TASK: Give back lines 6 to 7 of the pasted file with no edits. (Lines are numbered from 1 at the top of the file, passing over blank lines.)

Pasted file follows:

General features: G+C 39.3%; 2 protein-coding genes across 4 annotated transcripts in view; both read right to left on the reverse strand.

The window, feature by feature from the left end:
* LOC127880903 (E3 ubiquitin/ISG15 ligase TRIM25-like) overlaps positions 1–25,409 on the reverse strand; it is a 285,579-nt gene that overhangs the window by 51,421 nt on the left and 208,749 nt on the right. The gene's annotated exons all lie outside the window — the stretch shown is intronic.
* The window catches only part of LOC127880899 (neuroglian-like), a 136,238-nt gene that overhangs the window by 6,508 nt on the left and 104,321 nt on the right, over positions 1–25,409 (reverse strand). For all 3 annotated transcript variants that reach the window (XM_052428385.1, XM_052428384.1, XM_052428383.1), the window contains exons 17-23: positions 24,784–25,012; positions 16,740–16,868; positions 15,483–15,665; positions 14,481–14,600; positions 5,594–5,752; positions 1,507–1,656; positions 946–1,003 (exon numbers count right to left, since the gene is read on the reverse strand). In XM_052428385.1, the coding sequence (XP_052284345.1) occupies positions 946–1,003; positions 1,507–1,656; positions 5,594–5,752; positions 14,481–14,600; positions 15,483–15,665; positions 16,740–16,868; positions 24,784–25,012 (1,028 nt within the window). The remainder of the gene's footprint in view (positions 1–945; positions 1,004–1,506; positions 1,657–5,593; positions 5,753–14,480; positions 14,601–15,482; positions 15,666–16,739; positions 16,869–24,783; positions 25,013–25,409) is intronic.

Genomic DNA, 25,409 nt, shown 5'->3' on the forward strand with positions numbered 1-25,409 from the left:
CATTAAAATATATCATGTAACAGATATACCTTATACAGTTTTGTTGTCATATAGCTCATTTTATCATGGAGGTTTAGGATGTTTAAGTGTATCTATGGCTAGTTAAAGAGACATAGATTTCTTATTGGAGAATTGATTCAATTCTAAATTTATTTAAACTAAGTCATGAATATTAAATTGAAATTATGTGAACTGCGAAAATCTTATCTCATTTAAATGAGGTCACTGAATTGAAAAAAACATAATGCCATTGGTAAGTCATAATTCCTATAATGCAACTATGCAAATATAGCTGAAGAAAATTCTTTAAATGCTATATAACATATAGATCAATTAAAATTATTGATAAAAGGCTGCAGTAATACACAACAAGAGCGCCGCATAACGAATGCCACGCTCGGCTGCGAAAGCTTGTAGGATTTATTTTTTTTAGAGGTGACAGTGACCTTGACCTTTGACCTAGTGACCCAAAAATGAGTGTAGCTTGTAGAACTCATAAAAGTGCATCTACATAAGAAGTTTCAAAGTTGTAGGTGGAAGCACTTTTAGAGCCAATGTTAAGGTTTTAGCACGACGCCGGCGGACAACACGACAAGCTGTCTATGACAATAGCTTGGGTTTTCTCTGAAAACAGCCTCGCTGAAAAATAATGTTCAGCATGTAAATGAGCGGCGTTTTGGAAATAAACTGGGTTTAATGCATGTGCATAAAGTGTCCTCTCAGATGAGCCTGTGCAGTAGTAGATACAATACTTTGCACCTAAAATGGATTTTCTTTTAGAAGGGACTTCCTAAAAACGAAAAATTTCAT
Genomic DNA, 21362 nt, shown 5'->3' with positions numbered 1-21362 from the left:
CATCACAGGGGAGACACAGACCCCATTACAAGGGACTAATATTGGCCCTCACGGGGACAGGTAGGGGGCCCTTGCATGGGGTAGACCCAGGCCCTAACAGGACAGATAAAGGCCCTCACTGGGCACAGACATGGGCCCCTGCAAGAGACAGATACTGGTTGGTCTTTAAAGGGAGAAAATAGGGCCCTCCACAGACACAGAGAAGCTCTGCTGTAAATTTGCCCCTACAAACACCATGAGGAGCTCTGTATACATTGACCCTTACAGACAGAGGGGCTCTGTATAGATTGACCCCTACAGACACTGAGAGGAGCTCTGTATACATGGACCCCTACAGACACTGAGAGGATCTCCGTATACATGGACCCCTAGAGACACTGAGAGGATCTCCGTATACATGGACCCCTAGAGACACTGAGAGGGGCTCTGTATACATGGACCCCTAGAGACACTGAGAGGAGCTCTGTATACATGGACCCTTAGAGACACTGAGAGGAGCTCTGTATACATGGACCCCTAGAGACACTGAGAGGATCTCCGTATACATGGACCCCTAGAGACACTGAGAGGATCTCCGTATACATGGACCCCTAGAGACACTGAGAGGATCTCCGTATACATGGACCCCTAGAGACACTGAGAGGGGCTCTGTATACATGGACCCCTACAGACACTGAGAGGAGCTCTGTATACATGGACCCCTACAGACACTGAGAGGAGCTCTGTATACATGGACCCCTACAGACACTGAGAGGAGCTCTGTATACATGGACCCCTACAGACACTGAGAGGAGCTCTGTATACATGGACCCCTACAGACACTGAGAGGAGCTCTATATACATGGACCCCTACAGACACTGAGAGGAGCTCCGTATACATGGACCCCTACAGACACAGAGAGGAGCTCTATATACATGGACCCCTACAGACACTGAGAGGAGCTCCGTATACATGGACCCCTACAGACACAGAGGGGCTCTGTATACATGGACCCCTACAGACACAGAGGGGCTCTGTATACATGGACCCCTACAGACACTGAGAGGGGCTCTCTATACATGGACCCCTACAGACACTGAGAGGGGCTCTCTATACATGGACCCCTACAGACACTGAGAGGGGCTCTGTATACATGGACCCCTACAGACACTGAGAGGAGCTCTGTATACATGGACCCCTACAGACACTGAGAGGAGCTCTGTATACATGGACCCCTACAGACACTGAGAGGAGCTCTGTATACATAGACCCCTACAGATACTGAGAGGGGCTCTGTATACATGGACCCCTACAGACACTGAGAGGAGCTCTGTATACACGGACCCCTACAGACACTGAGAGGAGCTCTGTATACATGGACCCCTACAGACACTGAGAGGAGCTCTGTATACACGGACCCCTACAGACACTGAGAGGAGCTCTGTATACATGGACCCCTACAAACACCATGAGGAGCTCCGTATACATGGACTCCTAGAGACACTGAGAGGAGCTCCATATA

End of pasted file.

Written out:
CATTAAAATATATCATGTAACAGATATACCTTATACAGTTTTGTTGTCATATAGCTCATTTTATCATGGAGGTTTAGGATGTTTAAGTGTATCTATGGCTAGTTAAAGAGACATAGATTTCTTATTGGAGAATTGATTCAATTCTAAATTTATTTAAACTAAGTCATGAATATTAAATTGAAATTATGTGAACTGCGAAAATCTTATCTCATTTAAATGAGGTCACTGAATTGAAAAAAACATAATGCCATTGGTAAGTCATAATTCCTATAATGCAACTATGCAAATATAGCTGAAGAAAATTCTTTAAATGCTATATAACATATAGATCAATTAAAATTATTGATAAAAGGCTGCAGTAATACACAACAAGAGCGCCGCATAACGAATGCCACGCTCGGCTGCGAAAGCTTGTAGGATTTATTTTTTTTAGAGGTGACAGTGACCTTGACCTTTGACCTAGTGACCCAAAAATGAGTGTAGCTTGTAGAACTCATAAAAGTGCATCTACATAAGAAGTTTCAAAGTTGTAGGTGGAAGCACTTTTAGAGCCAATGTTAAGGTTTTAGCACGACGCCGGCGGACAACACGACAAGCTGTCTATGACAATAGCTTGGGTTTTCTCTGAAAACAGCCTCGCTGAAAAATAATGTTCAGCATGTAAATGAGCGGCGTTTTGGAAATAAACTGGGTTTAATGCATGTGCATAAAGTGTCCTCTCAGATGAGCCTGTGCAGTAGTAGATACAATACTTTGCACCTAAAATGGATTTTCTTTTAGAAGGGACTTCCTAAAAACGAAAAATTTCAT
Genomic DNA, 21362 nt, shown 5'->3' with positions numbered 1-21362 from the left: